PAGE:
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What Feminism Wrought
Our culture is profoundly confused about what to expect from men.


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Kathryn Jean Lopez

EDITOR’S NOTEThis column is available exclusively through United Media. For permission to reprint or excerpt this copyrighted material, please contact Carmen Puello at [email protected].

According to an article in the Boston Globe, an informal poll taken among 200 teenagers has revealed that almost half of them blame the pop star Rihanna for her recent beating, allegedly by her boyfriend, Chris Brown.

It’s just one survey. But it’s very bad news. And feminists are to blame.

I don’t say that to bash Gloria Steinem, or whoever the most easily blamed feminist would be at this point. I say that so we can collectively get our heads out of the feminist fog in which we’ve been lost.

I appreciate the kids’ wanting Rihanna to take some responsibility for her situation. She’s an adult, after all, as is Brown. And if she gets beaten, she should get the heck away from the person responsible. And as a best-selling artist, she has the financial freedom to extricate herself from her trouble. But where’s the outrage over what Brown is accused of doing? There’s something off when so many people blame the victim, not the aggressor.

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As one male reader e-mailed me: “The only time I can remember my father hitting me was for fighting with my sisters. I resented it as a child, but I told my father, shortly before he died at age 90, that it was the best life lesson he taught me of many.”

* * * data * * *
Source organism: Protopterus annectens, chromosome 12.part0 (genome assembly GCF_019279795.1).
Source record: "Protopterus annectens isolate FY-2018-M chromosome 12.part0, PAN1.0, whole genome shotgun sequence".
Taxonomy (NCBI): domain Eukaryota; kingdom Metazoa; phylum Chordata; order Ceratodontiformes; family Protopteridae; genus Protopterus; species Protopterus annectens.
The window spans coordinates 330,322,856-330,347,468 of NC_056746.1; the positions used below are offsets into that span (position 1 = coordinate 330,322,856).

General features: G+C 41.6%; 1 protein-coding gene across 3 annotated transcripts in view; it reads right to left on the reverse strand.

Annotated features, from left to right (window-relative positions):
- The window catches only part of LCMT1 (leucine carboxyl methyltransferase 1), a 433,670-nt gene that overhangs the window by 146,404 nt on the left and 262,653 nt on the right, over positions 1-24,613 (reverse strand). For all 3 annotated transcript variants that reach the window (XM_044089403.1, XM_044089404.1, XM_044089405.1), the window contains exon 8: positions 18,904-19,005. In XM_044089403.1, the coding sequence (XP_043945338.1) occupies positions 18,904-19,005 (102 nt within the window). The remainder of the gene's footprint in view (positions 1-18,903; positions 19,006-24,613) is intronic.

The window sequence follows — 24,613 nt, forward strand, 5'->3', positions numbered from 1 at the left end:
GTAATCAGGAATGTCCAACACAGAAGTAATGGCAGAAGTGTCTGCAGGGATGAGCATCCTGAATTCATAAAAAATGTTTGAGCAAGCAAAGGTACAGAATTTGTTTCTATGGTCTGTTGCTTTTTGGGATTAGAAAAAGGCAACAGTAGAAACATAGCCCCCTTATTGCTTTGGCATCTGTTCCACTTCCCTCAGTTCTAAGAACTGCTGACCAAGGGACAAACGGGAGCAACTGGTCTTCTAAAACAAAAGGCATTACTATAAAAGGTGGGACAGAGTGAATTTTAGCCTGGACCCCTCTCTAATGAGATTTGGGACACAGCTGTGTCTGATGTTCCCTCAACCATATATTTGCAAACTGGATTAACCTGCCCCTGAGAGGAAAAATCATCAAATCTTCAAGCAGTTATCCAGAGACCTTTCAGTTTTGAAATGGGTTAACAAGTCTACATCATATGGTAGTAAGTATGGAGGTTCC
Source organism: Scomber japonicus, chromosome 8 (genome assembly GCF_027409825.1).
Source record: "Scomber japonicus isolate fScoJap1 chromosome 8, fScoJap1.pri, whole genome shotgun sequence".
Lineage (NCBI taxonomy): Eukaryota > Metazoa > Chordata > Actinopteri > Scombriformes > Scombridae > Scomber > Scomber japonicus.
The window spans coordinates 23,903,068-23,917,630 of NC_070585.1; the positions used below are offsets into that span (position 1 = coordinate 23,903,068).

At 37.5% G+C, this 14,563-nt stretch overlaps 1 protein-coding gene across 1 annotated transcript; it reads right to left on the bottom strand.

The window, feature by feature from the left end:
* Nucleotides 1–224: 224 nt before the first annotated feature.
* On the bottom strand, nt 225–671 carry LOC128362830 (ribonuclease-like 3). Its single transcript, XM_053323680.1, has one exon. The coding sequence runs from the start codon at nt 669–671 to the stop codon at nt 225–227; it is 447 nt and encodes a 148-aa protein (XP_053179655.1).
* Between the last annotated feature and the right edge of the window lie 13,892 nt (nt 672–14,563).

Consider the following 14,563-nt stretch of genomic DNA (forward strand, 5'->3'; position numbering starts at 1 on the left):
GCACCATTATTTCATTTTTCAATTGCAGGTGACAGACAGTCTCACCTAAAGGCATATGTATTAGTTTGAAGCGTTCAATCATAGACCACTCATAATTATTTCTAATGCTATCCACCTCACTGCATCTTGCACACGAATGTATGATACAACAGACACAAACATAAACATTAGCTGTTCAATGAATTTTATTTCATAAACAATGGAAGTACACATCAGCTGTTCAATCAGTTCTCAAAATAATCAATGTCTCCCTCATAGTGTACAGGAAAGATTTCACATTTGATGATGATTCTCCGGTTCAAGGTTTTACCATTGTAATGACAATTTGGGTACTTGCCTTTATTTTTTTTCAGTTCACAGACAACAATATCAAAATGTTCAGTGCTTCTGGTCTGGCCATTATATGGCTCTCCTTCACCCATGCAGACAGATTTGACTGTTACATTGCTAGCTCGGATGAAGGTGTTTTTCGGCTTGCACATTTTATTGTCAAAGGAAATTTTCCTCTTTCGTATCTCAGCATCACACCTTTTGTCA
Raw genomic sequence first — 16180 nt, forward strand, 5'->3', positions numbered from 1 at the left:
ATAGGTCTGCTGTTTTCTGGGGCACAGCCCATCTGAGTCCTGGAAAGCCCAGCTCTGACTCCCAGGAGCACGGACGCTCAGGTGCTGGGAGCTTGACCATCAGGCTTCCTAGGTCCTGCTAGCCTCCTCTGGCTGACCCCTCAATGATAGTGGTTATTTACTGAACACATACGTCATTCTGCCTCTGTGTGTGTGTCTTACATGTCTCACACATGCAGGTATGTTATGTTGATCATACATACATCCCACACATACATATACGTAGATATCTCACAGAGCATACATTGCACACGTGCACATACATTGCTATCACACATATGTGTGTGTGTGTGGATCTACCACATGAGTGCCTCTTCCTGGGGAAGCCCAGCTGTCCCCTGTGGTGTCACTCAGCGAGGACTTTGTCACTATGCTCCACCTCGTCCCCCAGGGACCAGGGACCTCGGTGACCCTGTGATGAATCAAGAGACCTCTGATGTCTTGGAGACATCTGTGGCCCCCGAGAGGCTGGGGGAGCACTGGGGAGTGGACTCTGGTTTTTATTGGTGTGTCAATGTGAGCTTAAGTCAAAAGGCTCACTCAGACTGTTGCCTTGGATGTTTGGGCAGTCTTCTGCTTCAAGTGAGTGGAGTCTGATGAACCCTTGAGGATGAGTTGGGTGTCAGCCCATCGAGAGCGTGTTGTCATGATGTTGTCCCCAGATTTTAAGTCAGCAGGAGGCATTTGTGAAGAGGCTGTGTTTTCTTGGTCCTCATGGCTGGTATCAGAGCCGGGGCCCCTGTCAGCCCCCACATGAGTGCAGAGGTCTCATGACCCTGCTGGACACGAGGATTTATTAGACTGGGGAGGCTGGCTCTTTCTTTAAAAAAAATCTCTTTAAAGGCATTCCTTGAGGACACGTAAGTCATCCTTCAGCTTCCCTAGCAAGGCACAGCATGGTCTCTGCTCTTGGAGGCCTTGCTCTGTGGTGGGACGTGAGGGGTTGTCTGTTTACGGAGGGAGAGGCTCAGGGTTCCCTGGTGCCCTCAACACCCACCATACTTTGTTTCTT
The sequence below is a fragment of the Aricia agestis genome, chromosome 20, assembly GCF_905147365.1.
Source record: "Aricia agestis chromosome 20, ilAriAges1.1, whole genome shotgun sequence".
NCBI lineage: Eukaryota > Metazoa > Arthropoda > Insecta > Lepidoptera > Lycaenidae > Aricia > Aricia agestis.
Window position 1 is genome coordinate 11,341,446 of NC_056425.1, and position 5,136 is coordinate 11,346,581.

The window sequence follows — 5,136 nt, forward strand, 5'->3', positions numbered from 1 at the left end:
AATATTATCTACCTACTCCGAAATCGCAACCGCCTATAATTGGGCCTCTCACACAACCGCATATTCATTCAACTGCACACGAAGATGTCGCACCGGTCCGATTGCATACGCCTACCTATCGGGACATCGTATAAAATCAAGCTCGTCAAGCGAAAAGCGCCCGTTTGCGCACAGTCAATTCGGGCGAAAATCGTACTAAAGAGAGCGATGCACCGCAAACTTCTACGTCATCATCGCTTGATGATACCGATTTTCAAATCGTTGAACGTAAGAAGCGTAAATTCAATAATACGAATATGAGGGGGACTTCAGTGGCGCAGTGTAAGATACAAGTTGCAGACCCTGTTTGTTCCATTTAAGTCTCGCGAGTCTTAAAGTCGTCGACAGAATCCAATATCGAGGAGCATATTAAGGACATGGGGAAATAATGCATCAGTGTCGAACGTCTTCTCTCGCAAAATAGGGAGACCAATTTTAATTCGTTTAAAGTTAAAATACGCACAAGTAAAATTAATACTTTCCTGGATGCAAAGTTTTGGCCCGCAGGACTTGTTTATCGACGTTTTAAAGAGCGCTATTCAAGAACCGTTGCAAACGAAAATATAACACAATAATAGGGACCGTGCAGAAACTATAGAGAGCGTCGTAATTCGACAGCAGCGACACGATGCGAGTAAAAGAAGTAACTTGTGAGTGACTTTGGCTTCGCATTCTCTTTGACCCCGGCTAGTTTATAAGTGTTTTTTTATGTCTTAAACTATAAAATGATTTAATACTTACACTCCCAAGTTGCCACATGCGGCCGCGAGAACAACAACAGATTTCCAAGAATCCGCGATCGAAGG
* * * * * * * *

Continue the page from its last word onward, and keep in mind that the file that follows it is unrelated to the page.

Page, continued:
He added: “I am stunned by the number of women, young and old, abused by men. There isn’t a hell hot enough for men responsible for the injustice of abusing women.” Now there’s an appropriate reaction!

What has happened — and what Rihanna and Chris have to do with Gloria and us — is that by inventing oppression where there is none and remaking woman in man’s image, as the sexual and feminist revolutions have done, we’ve confused everyone. The reaction those kids had was unnatural. It’s natural for us to expect men to protect women, and for women to expect some level of physical protection. But in post-modern America, those natural gender roles have been beaten by academics and political rhetoric and the occasional modern woman being offended by having a door opened for her. The result is confusion.

And perhaps, too, a neo-feminist backlash.

The need for some return to sanity is presented pretty clearly in an article in the April issue of O, the Oprah Magazine. The article details how some women find themselves leaving men in favor of relationships with partners of their own gender.

One recently divorced academic describes what attracted her to a future female lover. “She got up and gave me the better seat, as if she wanted to take care of me. I was struck by that,” she said. “I felt attracted to her energy, her charisma. I was enticed. And she paid the bill. Just the gesture was sexy. She took initiative and was the most take-charge person I’d ever met.”

This article isn’t about closeted homosexuality. It’s not making the case that there is a vast population of women who were born to be with women, who are instead trapped in unfulfilling heterosexual arrangements. No, this article, despite its celebration of unconventional lifestyles, boils down to something much more orthodox: Femininity and masculinity mix well together. And women are taking masculinity where they can get it, even if that’s in the arms of another woman.

The women interviewed in the article appear to want someone to take charge a bit — there is an attraction to, if not a need for, some hierarchy. And in a culture in which masculinity — well, at least in men — is so often suspect, some women seem to be looking to reinvent the masculine themselves.



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